Friday Fun is a group post from the writers of the NHWN blog. Each week, we’ll pose and answer a different, get-to-know-us question. We hope you’ll join in by providing your answer in the comments.
QUESTION: This is a “Big Question,” but we’re going to ask anyway – in a light-hearted and stress-free way: What is your biggest motivator to write? Is it curiosity? A need to communicate? A desire to educate, entertain, or influence? Fame and fortune?
Jamie Wallace: My answer to this question is always evolving, but I think that mostly I write in order to figure things out and create connections. Journaling was my first writing love. I began journaling to capture experiences, but soon graduated to processing experiences – exploring my feelings, the context of what had happened on a broader stage, the history of ideas and happenings. Today, most of what I write continues to be an expression of my own curiosity and desire to explore and learn about the world, everyone and everything in it, and my own place and thoughts and heart. My writing also gives me a way to connect to myself, the world around me, and other people. And then there’s the idea that writing is a kind of rebellion as well as a path to discovery. That’s an idea I’ve continued to mull after writing that post. Lots to think about. Love to delve into “The Why.” How about you?
Julie Hennrikus: Wow, this is a tough one. I write because that is how I channel my creativity. And I like a good story, and creating one. I also write to entertain, hence the genre. I do like Jamie’s conversations about connections, because that is what I like about social media, and blogging–the connections you make with readers, and with your fellow bloggers.
Lisa J. Jackson: What drives me to write? An incessant need to learn. And the bottom line to that statement is that it’s a need to learn about myself and how I perceive and interact with the world. I can be in the exact same moment as someone else yet have a totally different reaction/interpretation to that moment, and that intrigues me to now end.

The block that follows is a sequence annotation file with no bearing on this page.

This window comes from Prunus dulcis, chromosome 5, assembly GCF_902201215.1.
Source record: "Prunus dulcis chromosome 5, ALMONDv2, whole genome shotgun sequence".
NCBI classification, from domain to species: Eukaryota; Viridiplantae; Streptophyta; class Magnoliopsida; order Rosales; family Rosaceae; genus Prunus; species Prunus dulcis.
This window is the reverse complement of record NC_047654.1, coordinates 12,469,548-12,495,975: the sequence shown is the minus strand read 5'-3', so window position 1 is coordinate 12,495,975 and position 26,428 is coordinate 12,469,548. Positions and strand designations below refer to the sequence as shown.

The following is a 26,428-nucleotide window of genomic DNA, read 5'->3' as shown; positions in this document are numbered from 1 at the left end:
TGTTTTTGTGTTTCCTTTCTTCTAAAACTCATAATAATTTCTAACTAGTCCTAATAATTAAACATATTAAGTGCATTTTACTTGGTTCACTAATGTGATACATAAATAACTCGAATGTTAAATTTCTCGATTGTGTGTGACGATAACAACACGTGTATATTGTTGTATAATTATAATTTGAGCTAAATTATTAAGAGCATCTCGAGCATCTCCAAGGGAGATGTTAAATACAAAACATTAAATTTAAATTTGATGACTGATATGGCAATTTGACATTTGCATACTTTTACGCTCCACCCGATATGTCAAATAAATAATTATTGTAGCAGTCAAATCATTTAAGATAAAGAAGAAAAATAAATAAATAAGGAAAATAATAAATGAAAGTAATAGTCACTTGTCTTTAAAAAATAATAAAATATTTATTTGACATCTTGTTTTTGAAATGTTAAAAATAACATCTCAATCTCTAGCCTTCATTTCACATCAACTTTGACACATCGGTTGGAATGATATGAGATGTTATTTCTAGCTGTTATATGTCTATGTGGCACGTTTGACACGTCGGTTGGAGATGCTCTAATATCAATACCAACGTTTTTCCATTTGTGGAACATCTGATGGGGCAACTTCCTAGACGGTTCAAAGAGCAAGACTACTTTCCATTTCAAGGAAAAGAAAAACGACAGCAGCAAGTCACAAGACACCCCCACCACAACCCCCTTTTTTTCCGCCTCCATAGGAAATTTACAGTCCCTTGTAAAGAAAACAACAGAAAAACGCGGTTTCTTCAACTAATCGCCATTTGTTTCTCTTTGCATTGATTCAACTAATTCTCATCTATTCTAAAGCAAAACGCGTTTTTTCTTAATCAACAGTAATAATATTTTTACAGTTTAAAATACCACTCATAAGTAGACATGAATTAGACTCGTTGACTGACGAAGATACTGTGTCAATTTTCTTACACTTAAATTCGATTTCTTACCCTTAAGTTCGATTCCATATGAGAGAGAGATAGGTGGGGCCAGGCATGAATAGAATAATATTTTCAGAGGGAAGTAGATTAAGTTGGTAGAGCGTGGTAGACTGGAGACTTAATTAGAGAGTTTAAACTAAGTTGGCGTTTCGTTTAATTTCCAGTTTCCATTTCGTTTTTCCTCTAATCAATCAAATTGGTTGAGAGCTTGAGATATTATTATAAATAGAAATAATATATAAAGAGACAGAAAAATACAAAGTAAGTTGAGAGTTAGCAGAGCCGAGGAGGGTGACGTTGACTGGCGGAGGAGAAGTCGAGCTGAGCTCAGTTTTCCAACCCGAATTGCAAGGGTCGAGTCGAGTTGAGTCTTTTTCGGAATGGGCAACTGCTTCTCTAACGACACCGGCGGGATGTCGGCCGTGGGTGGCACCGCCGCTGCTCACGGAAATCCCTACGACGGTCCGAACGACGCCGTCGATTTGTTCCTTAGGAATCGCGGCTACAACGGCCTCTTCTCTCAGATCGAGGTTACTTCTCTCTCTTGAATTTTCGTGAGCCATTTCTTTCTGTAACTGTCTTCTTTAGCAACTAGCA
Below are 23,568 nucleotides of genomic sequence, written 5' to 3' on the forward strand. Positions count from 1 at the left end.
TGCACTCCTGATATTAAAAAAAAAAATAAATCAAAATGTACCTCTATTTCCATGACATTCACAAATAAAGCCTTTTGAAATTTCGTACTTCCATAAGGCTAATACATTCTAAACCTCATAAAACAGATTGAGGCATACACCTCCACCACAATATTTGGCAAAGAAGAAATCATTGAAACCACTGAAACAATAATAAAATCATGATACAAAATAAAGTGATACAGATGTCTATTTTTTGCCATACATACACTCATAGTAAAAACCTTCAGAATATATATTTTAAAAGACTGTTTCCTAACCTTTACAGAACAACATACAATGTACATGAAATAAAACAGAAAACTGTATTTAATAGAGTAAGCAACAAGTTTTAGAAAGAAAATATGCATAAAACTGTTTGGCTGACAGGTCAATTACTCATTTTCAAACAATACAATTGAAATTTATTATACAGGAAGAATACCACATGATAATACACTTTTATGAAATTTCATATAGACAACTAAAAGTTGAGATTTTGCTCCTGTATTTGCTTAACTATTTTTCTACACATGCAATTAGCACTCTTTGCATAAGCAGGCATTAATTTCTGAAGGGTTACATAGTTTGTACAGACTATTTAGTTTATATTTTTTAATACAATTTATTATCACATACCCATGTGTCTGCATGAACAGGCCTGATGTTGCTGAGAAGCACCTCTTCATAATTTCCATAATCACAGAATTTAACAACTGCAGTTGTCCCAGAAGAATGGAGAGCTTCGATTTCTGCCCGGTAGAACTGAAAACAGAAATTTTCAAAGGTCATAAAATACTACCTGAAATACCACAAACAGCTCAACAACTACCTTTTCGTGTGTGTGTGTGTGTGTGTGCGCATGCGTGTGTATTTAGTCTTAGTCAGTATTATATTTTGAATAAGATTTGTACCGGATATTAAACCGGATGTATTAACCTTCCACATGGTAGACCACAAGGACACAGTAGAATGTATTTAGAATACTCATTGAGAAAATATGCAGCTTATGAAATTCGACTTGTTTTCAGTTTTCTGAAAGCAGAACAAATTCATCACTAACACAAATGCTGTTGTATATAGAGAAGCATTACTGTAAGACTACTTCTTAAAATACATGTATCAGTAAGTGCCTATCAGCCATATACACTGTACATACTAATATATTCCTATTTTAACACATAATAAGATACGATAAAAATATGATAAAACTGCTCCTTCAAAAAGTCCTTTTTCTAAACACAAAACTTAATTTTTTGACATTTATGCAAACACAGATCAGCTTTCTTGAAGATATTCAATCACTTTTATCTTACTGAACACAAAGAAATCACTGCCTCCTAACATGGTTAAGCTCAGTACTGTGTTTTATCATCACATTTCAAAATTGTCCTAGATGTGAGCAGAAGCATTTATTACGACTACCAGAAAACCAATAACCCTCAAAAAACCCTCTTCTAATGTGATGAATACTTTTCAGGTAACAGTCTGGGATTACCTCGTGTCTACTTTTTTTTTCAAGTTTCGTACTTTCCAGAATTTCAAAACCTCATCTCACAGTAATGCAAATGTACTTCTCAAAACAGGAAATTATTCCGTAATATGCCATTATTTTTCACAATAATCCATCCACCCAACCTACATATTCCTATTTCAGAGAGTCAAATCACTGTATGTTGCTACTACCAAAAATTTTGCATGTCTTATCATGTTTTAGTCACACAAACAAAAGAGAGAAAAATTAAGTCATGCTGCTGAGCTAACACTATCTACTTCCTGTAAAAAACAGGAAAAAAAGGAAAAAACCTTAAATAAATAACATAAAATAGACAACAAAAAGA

I like recording my thoughts and observations, and when writing for businesses, I like bringing my perspective to the table and seeing where the discussion goes. I’m constantly learning something new and writing is the best way (for me) to record my life. And I also write because it’s something I feel I can always improve upon and never master. There is so much variety to what to write and how to write it and why it should be written — like a kaleidoscope or a snowflake — the words won’t come to the page the same way twice. I could write about this forever. 🙂
Diane MacKinnon: I write, first, to know myself better. I’ve kept a journal since I was 11 and I found, over the years, that I could better know myself when I wrote in my journal regularly. My journal entries are a dialogue between my superficial self and my deeper Self and one usually has very different thoughts and motivations that the other. I write, second, to tell a good story and to explain my view of the world, if only to myself. I tell the truth in my writing, as I see it, even when I’m writing fiction. I just posted about my recent procrastination with my writing, but answering this question gives me even more motivation to get back to the page!
Deborah Lee Luskin: For me, writing is about epistemology – the theory of knowledge and understanding: How we know what we know. It’s also about process, discovery, recovery, and the geological plumbing of the soul, as well as the plate tectonics of ideas jamming together; subduction, inclines, sink holes. Writing is about language and the illusion of control. And writing stories is about teleology – everything tending toward an ending. So why do I write? I can’t help it.
Susan Nye: For many years, I wrote because I could. As a marketer in a new venture, I knew our product better than our agency so I ended up penning brochures and ads. When the company folded, I moved to a Fortune 50 company and the same thing happened. At the time, I never thought of myself as a writer, just someone who was pretty good at it.
Now I write to pay my bills and, even more important, because I love it. I love the process of writing; stringing words together and building a rhythm and flow. I love storytelling, revealing simple, universal truths and coaxing a smile from a reader.